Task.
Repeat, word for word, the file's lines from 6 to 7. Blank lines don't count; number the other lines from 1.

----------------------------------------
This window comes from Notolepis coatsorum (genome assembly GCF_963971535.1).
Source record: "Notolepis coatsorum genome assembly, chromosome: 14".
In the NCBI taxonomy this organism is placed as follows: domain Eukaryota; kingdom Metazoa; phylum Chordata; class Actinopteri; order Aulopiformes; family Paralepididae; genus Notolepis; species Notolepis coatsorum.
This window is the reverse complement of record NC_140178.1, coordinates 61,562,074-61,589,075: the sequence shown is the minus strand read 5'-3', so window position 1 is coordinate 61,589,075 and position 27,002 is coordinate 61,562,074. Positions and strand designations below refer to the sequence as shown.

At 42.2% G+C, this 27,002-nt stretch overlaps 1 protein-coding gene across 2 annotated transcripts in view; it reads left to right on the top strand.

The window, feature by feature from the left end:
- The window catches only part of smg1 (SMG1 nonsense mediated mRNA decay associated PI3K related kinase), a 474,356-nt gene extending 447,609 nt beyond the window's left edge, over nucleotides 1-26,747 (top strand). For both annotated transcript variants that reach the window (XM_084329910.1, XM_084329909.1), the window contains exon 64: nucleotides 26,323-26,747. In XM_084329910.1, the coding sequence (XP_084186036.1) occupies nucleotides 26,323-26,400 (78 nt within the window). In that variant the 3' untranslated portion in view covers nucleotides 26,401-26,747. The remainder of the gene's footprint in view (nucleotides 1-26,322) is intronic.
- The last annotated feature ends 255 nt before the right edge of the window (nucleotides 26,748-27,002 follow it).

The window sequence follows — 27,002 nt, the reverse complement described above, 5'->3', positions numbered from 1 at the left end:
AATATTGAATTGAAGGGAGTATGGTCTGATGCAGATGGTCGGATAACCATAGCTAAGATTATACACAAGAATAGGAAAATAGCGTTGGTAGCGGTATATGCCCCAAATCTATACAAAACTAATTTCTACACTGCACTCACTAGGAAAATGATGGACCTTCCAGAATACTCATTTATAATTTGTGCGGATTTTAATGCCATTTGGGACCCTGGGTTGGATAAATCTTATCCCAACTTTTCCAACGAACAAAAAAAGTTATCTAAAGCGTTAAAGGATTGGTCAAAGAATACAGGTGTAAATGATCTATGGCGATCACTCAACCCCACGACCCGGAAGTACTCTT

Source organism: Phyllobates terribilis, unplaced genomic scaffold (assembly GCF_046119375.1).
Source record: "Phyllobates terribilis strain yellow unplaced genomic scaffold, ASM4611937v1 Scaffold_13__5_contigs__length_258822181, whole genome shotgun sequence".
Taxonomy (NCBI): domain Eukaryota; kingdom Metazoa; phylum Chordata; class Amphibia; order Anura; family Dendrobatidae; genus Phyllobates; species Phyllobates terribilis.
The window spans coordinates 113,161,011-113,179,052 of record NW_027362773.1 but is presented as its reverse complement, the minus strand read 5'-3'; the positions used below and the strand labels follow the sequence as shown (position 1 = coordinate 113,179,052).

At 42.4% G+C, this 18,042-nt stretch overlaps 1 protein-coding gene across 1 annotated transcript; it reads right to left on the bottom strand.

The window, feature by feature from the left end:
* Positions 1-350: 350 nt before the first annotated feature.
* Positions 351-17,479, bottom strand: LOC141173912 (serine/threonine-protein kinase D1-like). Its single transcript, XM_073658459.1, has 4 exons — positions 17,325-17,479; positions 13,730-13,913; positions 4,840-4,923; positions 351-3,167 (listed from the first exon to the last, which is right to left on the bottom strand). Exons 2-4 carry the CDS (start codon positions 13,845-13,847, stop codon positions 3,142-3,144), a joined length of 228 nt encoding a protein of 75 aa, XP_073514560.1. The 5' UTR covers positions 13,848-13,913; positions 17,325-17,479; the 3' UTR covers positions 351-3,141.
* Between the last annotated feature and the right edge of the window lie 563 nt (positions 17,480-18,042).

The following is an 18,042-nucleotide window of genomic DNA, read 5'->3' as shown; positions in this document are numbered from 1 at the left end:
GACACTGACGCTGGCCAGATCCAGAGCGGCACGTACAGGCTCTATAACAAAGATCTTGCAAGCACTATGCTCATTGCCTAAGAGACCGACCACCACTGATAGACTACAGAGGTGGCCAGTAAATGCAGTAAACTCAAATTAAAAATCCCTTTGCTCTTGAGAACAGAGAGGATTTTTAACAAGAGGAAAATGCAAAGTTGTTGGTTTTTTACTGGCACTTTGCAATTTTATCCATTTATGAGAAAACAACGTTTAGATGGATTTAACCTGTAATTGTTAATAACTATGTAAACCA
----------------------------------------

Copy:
The window, feature by feature from the left end:
- The window catches only part of smg1 (SMG1 nonsense mediated mRNA decay associated PI3K related kinase), a 474,356-nt gene extending 447,609 nt beyond the window's left edge, over nucleotides 1-26,747 (top strand). For both annotated transcript variants that reach the window (XM_084329910.1, XM_084329909.1), the window contains exon 64: nucleotides 26,323-26,747. In XM_084329910.1, the coding sequence (XP_084186036.1) occupies nucleotides 26,323-26,400 (78 nt within the window). In that variant the 3' untranslated portion in view covers nucleotides 26,401-26,747. The remainder of the gene's footprint in view (nucleotides 1-26,322) is intronic.